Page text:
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When Justin Mackee decided to bake and deliver cakes for charity during the COVID-19 state of emergency, he readied his tiny Ebisu kitchen for a project that he thought might last a few weeks at most.
Nearly four months on, the 39-year-old risk consultant, whose work had been put on hold during the nationwide state of emergency, has baked over 310 cakes, raising more than ¥750,000 for the nationwide food bank Second Harvest Japan.
Every one of his carrot and banana loaves — the only cake in his repertoire — is baked in his portable countertop oven and then hand-delivered by scooter across the city’s 23 wards. With each yen he puts toward feeding families who are economically impacted by the pandemic, Mackee has become more aware of a growing, yet largely hidden, issue.
“There are part-time workers and single parents who, because of factors that are totally outside their control, have lost their jobs and aren’t able to feed their children,” he says. “It’s almost an invisible problem and there’s not enough support for these people and I just thought that I could perhaps help them out.”
But his project, called Let Tokyo Eat Cake, has taken on significance in other ways, too, giving Mackee an element of social interaction — and a calming focus — that he craves while living alone.
Many of the cakes are bought as presents for others, often as surprises, and every week he delivers to local kodomo no shokudō (children’s cafeterias) that provide meals for financially disadvantaged families. His cake-laden journeys have taken him to the homes of strangers and old friends, to apartment blocks and fashion stores and even to the student son of an Instagram follower who supports his efforts from her home in Australia. Purchases have come from the U.S., Hong Kong, Shanghai, London and across Japan. In the middle of feeling completely alone, Mackee says he’s been able to feel connected while doing some good.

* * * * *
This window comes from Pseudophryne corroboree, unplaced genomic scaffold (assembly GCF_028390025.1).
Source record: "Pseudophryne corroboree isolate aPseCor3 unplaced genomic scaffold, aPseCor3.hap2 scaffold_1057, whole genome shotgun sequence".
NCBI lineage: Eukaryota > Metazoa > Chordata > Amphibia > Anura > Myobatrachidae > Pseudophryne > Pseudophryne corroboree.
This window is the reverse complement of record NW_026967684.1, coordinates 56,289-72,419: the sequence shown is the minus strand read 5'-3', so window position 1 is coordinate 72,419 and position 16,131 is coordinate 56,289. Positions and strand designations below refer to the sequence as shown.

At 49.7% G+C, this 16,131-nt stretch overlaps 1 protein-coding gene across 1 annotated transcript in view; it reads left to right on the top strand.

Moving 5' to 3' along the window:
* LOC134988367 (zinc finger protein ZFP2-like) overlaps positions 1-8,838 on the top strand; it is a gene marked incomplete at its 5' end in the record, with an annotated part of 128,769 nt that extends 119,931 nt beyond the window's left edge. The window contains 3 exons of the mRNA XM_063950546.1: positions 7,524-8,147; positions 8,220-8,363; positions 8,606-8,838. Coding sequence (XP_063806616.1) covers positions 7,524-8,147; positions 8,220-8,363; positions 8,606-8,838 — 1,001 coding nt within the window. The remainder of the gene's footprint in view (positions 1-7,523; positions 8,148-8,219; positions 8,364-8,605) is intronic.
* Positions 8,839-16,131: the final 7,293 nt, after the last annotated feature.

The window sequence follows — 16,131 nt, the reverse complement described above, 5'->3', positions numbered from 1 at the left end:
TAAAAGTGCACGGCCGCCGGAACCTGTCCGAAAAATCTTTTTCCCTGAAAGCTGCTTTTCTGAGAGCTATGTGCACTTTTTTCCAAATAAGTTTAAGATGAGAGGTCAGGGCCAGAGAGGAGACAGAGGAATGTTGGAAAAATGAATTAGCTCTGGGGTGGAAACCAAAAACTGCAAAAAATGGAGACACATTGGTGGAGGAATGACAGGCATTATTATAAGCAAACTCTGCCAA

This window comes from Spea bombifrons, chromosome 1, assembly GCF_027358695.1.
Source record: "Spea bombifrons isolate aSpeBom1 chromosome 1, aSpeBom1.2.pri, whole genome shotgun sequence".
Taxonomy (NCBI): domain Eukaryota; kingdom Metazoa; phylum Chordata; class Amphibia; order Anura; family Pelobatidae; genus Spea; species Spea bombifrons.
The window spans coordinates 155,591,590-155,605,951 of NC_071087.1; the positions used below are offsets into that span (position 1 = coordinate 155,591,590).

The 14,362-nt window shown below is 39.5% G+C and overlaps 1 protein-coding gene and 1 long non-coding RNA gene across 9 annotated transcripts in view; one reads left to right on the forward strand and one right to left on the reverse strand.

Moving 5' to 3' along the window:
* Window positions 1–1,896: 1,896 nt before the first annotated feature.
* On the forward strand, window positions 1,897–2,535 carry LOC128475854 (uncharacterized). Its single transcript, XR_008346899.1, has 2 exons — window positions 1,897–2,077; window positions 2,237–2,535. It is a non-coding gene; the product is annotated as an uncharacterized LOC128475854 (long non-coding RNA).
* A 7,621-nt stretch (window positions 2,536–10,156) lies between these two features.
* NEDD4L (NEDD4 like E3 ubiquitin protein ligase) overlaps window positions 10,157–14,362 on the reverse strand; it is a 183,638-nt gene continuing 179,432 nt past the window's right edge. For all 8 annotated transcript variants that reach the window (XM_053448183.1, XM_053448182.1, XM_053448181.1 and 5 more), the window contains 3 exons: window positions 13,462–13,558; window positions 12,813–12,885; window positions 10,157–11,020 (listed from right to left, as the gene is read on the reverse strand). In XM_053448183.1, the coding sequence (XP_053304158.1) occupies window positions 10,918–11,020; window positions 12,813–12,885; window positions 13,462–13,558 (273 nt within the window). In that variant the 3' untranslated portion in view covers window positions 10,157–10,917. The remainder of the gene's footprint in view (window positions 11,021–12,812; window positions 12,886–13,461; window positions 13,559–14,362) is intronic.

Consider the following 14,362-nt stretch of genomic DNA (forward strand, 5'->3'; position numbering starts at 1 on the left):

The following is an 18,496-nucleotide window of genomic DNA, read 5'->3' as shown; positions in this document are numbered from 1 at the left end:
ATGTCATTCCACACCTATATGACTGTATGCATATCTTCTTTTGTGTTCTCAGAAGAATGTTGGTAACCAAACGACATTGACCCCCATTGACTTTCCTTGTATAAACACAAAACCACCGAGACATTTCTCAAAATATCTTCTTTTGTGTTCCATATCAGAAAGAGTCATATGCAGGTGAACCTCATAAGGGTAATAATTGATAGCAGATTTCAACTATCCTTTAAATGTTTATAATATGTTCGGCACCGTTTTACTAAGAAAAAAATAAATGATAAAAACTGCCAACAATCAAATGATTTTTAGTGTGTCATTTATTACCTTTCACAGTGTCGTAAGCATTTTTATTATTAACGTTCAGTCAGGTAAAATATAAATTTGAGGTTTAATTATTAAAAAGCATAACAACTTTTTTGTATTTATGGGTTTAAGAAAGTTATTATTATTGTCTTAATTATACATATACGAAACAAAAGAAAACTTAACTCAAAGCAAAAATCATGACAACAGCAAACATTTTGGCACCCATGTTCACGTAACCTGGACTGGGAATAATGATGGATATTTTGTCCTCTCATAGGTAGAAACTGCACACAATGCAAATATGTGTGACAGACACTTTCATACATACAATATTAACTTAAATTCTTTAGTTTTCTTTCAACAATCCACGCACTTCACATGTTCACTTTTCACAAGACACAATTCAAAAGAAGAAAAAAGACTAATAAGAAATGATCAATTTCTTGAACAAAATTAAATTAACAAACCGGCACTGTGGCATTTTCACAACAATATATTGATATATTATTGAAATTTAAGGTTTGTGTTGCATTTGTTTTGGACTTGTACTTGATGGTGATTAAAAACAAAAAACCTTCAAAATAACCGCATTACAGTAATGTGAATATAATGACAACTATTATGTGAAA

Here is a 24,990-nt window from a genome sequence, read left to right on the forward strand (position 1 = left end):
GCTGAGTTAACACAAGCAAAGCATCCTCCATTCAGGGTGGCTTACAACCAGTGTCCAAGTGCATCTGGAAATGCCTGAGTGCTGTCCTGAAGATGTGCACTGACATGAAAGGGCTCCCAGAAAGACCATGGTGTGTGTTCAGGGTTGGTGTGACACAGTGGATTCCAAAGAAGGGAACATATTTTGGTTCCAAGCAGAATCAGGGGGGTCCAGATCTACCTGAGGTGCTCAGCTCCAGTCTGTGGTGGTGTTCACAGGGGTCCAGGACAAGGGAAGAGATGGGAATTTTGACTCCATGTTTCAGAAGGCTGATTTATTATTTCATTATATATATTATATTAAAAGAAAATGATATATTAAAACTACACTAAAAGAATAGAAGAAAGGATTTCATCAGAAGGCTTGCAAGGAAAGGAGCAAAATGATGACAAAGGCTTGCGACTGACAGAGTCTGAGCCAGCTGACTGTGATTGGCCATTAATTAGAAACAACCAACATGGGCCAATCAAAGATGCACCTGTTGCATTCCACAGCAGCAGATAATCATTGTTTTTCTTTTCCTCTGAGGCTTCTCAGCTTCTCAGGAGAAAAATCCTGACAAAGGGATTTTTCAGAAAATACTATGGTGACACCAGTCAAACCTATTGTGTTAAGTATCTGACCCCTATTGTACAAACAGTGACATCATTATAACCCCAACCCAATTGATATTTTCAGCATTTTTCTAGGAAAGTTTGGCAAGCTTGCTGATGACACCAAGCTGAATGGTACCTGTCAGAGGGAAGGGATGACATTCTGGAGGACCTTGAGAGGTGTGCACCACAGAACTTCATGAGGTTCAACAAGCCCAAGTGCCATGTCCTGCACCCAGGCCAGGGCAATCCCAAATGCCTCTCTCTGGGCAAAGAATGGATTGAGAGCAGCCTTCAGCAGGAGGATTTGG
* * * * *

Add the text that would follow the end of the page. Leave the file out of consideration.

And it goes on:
He’s celebrated several milestones as orders continue to pour in. At 100 cakes, Mackee stopped personally covering the costs of ingredients; at 285, he gave himself a few days off.
But it was cake number 259 that stands out to him the most. Mackee delivered it to his most special customer yet — his 97-year-old obāchan (grandmother) in Shonan, who he hadn’t seen in person since March.
“I can’t tell you how happy it made me,” he says of their reunion, which came when coronavirus fears quietened in June. “The tears in my eyes, just from her holding my hand, took me by complete surprise.”
Along the way, he has photographed every willing recipient, an ever-expanding gallery of loaf-laden customers — and fleeting social moments — filling Instagram.
The interactions are brief, he says, yet full of positivity and shared smiles. To him, the portraits are “wonderful” because there’s a little bit of joy in every one of them.
Although his work is picking up again, the globe is still on high alert, and Mackee plans to continue baking and delivering his cakes, fitting Let Tokyo Eat Cake around corporate clients. By carving out two days a week for baking, he hopes to support both the children’s cafeterias and Second Harvest Japan, which he believes will only be under more pressure as the economic repercussions of the coronavirus reveal themselves.
And, as he stirs the fruit and nuts into his batter, Mackee finds solace in the cooking process, a sort of kitchen therapy he now leans on.
“We’re still in uncertain times, and even after so many cakes, I start mixing the ingredients and immediately I feel better,” he explains. “It’s something I’m happy to do.”
By Daisy Dumas, The Japan Times